“One day, I received a package with Chagoya’s art—15 boards of two-color drawings,” Rice remembers. “The challenge was huge.” Using the computer and rough scans of the art, she combined Gómez-Peña’s performance texts and poems to create page spreads. The juxtaposition of word and image evoked a sense of irony and double meaning, and Rice decided to maintain this sensibility throughout the design process. The finished book is the result of her complex choices of typography, paper, and color.

Gómez-Peña’s text is set in both modern Postscript fonts and in 19th-century wood type (still used by small commercial printers in Mexico). Rice also preserved the format of pre-Columbian codices, which were read right to left. However, within each spread, text reads left to right. This creates two momentums, as the familiar pacing of a modern book clashes with the unfamiliar rhythm of an ancient manuscript.
The book was printed by hand using a letterpress—a direct descendant of the printing presses first brought to the New World by the Spaniards. “The paper grinds through two metal surfaces,” says Rice, describing the large steel cylinder of her Vandercook proof press and the zinc engravings used to print the images. If the sheet survives the printing press, it is transformed into something new. She compares this process to the violent transformation brought to Mexico by the technology of colonialism.

Traditional Mayan codices were printed on paper made from wood bark, and accordingly, Rice selected a handmade Mexican bark paper known as amatl. The fragile, fibrous paper has been used by indigenous peoples for more than a thousand years and is still valued for spiritual and secular uses. Rice describes amatls varied surface: “It might have a human hair, a leaf, or even a cat’s paw print.”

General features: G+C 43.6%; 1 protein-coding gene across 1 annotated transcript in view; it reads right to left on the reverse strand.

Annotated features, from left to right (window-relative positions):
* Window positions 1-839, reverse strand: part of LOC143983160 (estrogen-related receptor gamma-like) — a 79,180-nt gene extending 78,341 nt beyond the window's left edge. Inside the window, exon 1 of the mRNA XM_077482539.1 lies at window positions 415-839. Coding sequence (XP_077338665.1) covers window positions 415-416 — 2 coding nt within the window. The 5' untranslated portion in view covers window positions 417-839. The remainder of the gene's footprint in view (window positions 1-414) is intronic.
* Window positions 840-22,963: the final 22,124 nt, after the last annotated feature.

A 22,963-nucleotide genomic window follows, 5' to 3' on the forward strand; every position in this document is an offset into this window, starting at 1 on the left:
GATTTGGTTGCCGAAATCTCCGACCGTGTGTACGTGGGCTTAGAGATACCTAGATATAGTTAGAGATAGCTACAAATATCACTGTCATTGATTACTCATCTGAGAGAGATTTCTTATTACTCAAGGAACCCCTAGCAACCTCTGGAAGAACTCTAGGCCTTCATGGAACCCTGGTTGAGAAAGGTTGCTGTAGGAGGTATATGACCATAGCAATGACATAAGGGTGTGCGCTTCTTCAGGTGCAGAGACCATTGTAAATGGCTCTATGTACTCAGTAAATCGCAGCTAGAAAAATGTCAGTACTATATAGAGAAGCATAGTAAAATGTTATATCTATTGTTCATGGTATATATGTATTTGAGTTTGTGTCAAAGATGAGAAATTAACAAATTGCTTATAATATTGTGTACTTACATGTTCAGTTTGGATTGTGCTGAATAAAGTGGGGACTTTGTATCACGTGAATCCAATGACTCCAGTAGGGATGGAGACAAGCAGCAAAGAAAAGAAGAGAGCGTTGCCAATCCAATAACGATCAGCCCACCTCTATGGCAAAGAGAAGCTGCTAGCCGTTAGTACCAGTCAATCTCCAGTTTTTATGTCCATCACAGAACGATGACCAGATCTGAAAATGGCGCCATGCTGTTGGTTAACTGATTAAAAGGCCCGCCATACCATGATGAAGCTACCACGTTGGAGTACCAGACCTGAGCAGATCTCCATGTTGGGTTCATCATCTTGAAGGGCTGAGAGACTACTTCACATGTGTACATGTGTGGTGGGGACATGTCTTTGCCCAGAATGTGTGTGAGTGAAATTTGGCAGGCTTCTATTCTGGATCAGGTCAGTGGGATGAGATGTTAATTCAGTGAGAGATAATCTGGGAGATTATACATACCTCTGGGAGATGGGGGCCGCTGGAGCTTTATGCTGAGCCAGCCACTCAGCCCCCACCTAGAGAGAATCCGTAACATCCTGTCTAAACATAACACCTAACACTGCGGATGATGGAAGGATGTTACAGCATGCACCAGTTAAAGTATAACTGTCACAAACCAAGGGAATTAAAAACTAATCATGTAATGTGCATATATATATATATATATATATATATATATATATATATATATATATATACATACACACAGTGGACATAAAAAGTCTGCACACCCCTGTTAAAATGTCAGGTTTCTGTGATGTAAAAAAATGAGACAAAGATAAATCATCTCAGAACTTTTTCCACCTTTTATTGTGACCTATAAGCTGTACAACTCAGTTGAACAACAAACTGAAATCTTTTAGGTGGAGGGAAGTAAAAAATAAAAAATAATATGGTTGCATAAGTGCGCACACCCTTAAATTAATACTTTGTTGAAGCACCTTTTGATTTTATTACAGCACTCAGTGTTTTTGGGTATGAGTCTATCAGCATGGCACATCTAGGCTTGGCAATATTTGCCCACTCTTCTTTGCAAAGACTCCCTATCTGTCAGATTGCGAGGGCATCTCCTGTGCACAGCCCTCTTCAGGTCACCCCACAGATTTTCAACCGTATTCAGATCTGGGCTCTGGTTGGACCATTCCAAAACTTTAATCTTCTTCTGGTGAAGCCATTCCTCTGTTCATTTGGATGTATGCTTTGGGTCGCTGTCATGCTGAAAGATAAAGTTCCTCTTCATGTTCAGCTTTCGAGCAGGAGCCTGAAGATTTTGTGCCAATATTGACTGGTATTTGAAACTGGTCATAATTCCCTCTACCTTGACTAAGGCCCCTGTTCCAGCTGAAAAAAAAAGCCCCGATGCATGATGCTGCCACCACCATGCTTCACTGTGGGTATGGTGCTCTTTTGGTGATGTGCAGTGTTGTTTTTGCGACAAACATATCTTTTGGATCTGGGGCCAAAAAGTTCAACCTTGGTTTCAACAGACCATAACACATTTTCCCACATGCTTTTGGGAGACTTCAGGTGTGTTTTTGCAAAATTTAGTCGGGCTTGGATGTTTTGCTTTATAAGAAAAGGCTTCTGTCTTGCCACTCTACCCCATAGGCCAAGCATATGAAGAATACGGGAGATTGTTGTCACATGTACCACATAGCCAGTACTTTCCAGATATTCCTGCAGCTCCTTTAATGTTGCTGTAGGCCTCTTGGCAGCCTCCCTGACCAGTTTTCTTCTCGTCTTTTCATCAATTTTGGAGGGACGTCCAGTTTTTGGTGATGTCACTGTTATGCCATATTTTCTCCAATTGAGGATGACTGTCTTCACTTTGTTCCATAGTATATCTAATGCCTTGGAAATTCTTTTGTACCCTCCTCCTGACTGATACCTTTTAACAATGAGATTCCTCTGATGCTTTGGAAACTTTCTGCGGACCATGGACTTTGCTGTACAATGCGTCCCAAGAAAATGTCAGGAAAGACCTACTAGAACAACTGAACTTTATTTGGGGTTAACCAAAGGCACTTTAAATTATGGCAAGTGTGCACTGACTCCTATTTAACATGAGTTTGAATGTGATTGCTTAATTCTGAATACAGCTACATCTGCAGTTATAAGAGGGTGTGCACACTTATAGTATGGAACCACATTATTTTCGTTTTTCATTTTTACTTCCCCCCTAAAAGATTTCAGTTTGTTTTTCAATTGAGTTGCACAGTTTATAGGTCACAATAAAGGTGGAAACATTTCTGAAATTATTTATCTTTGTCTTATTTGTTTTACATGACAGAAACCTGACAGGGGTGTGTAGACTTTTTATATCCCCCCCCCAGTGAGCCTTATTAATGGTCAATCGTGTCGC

Because the paper was coarsely textured, it made for an unpredictable and often unforgiving printing surface—coal production required nearly a year of painstaking presswork. Both image and text are deeply embossed in charcoal-black and red. Originally, Chagoya suggested a vibrant “Coca-Cola red,” but as Rice mixed inks, she decided upon a rusty vermilion, a color that resembles dried blood. The book’s most unusual feature is its binding, which was the final step in the production process. Like its pre-Columbian predecessors, the pages of the Codex were hinged together and bound with an accordion fold. The book can be opened to create a continuous work of art stretching more than 30 feet, and pages can be unfolded into seemingly endless variations.

The ability to reorder the Codex’s pages points up the theme of re-examining history. The practice of a craft links a contemporary practitioner with practitioners of the past,” Rice observes. “Using the human handing similar tools, solving the same problems, links one directly to those who came before us.” What Gómez-Peña and Chagoya explore through their artwork, Rice has eloquently assembled between the covers of a book.

This article was originally published in Print Magazine. © Philip Krayna.